In our climate research project in Bangladesh, we work closely with local rural communities. The communities have designed their own citizen science projects in close dialogue with the project’s climate scientists. The climate scientists have also directed their research based on the stories the communities previously shared in longer narrative interviews. In order for the citizen science to be a success, a sense of community and good team spirit is essential. We collaborated with a Bangladeshi artist to achieve some important goals. Not only did we want to create new and exciting outreach materials, but, more importantly, we also wanted to see how the artistic process could nurture a sense of community for the local participants. Despite being limited by time, we saw some promising outcomes from the collaboration. The artist successfully interacted with the project researchers and the local participants. The final artwork was a real collaboration between the artist and the participants, who felt pride and ownership in the results.

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Simone M. S. Costa
,
Renato G. Negri
,
Nelson J. Ferreira
,
Timothy J. Schmit
,
Nelson Arai
,
Wagner Flauber
,
Juan Ceballos
,
Daniel Vila
,
Jurandir Rodrigues
,
Luiz A. Machado
,
Sérgio Pereira
,
Marcus Jorge Bottino
,
Raffi Agop Sismanoglu
, and
Pedro Langden

Abstract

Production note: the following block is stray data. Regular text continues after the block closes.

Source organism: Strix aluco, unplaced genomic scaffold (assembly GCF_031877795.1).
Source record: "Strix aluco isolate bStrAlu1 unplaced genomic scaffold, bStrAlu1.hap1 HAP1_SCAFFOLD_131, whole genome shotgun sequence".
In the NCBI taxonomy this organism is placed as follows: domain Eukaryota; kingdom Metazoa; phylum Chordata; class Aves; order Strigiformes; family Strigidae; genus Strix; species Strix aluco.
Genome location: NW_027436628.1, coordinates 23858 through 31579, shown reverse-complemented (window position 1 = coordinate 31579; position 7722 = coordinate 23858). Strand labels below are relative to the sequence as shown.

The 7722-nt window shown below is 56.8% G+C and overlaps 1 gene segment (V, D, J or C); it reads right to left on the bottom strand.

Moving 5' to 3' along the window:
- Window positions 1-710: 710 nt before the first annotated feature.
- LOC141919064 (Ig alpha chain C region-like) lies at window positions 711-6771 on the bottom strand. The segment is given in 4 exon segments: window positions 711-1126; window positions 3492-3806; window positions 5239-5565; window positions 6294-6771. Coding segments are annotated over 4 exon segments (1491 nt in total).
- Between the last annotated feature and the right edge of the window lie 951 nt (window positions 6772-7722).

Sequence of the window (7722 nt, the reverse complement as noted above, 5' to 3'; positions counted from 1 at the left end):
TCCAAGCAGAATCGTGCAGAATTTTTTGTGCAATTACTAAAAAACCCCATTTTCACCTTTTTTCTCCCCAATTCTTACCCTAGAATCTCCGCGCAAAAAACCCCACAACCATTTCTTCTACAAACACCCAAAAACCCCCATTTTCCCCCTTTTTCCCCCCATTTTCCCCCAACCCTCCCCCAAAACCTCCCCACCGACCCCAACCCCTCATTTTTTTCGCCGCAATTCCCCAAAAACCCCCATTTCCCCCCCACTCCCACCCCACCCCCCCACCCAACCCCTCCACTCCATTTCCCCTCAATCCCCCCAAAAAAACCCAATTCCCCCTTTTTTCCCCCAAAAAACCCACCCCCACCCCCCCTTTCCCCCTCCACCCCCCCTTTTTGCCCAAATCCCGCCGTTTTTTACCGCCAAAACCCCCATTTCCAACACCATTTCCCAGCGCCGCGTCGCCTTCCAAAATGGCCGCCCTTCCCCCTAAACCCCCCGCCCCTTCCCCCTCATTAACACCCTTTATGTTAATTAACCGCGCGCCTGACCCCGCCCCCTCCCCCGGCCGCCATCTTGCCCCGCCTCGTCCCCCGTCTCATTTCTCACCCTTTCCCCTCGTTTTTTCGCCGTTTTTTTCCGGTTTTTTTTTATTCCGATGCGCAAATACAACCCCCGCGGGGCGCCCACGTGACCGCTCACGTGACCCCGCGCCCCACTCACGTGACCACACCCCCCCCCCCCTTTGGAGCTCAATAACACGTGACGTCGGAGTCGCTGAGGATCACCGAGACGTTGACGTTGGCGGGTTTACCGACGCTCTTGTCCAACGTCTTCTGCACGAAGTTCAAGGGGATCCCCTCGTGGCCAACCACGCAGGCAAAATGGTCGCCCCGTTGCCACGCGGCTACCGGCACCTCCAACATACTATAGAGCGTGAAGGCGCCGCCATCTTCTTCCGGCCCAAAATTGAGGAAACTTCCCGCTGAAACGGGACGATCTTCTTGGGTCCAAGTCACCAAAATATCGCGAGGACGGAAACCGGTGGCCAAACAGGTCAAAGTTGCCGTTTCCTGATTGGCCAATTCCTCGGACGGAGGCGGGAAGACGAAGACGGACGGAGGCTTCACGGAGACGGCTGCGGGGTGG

This paper summarizes the successful use of Geostationary Operational Environmental Satellite-10 (GOES-10) and -12 (GOES-12), mainly beyond their retirement as operational satellites in the United States, in support of meteorological activities in South America (SA). These satellites were maneuvered by the National Oceanic and Atmospheric Administration (NOAA) to approximately 60°W, enabling other countries in Central and South America to benefit from their ongoing measurements. The extended usefulness of GOES-10 and -12 was only possible as a result of a new image geolocalization system developed by NOAA for correcting image distortions and evaluated in collaboration with the Brazilian National Institute for Space Research. The extension allowed GOES-10 and -12 to monitor SA for an additional 7 years proving the efficiency of this navigation capability implemented for the first time in the GOES series well beyond the expected satellites’ lifetime. Such successful capability is incorporated in the new-generation GOES-R series. This practical and technological experience shows the importance of communication between scientists from the United States and SA for advancing Earth’s monitoring system through the development of novel software and derived products. For SA in particular, GOES-10 and -12 were employed operationally to monitor dry spells, relevant for agriculture and forest fire management and to nowcast severe weather for flash flood warnings. Additionally, GOES-12 detected the first registered tropical hurricane over the Brazilian coast. This paper describes some of the technical and operational challenges faced in extending the GOES-10 and -12 missions to provide coverage over South America and emphasizes the usefulness of their ongoing measurements benefiting Brazilian environmental monitoring.